Observations of hail cores of tornadic thunderstorms with three polarimetric radars

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Monday, 3 February 2014
Hall C3 (The Georgia World Congress Center )
Valery Melnikov, Univ. of Oklahoma / CIMMS, Norman, OK; and D. S. Zrnic, D. W. Burgess, and E. R. Mansell
Manuscript (2.1 MB)

Handout (578.5 kB)

Series of severe tornadic thunderstorms that hit Oklahoma in May 2013 were observed with three polarimetric radars: two S-band WSR-88Ds (KOUN and KCRI) and the mobile NSSL's X-band radar. The sizes of hailstones from these thunderstorms reached 7 cm. Such giant hailstones exhibit strong scattering resonances and produce different reflectivities even inside the same frequency band. Two S-band radars (KOUN and KCRI) have different frequencies and exhibit noticeable difference in reflectivities that can be used as an indication of giant hail. Attenuation correction has been carried out at X band and corrected characteristics are compared against those obtained with the S-band radars.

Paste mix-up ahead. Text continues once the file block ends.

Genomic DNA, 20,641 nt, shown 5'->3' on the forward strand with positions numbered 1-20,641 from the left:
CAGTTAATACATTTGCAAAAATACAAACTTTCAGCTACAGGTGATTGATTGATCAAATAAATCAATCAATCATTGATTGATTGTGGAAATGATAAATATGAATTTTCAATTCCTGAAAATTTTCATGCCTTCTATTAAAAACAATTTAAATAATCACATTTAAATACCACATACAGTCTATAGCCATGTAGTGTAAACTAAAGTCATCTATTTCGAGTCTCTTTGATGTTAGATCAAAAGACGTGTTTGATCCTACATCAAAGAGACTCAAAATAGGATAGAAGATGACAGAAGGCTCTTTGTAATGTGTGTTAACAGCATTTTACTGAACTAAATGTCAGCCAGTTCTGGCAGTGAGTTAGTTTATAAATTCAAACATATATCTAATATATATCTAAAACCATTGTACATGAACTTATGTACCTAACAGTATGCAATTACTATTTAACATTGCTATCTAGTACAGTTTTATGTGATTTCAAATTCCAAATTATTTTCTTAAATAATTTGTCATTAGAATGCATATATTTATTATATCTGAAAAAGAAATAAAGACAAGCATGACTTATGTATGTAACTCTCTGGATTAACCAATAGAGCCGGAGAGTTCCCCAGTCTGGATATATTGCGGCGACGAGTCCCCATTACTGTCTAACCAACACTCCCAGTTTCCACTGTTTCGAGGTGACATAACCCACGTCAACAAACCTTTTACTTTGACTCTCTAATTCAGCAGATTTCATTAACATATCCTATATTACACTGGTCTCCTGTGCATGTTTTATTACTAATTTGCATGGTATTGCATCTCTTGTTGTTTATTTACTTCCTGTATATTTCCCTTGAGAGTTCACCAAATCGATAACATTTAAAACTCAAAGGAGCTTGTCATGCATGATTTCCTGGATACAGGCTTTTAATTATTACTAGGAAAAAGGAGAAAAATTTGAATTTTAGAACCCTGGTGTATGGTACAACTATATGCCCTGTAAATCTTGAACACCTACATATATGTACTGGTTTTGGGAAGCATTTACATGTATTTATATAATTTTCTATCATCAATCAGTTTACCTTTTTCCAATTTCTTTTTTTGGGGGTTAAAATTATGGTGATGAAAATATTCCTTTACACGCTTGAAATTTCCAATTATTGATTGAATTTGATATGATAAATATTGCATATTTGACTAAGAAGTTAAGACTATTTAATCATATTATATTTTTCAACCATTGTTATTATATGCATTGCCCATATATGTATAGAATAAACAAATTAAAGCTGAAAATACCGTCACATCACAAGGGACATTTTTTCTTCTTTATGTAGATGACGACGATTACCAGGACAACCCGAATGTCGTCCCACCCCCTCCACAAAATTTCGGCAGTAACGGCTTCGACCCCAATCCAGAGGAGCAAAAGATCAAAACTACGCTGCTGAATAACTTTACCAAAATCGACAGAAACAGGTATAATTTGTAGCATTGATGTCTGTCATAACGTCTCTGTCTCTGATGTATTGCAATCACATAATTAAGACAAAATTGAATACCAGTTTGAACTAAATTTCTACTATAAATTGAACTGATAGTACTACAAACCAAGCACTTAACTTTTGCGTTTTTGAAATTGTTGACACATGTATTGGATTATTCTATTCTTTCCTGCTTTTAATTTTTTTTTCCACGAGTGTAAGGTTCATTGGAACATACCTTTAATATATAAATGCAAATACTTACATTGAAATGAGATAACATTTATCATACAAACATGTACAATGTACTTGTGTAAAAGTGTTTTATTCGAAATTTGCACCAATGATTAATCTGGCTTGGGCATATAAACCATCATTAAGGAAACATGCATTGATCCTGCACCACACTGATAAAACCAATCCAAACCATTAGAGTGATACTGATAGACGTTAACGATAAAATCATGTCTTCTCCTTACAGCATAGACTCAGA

Polarimetric characteristics of hail cores obtained at three radar wavelengths are compared. Differences in differential reflectivities, the differential phases, and correlation coefficients are discussed. It is shown that the differential phase upon scattering can be used for hail indication at X band.

The differential Doppler velocities (DDV) defined as the difference of velocities measured at horizontal and vertical polarizations is also discussed. Images of DDV from these thunderstorms show that this parameter can be used for identifying areas of the main inflows. The inflow areas can be identified even in cases where the main inflow is orthogonal to the radar beam so that the Doppler velocity cannot be used to recognize it.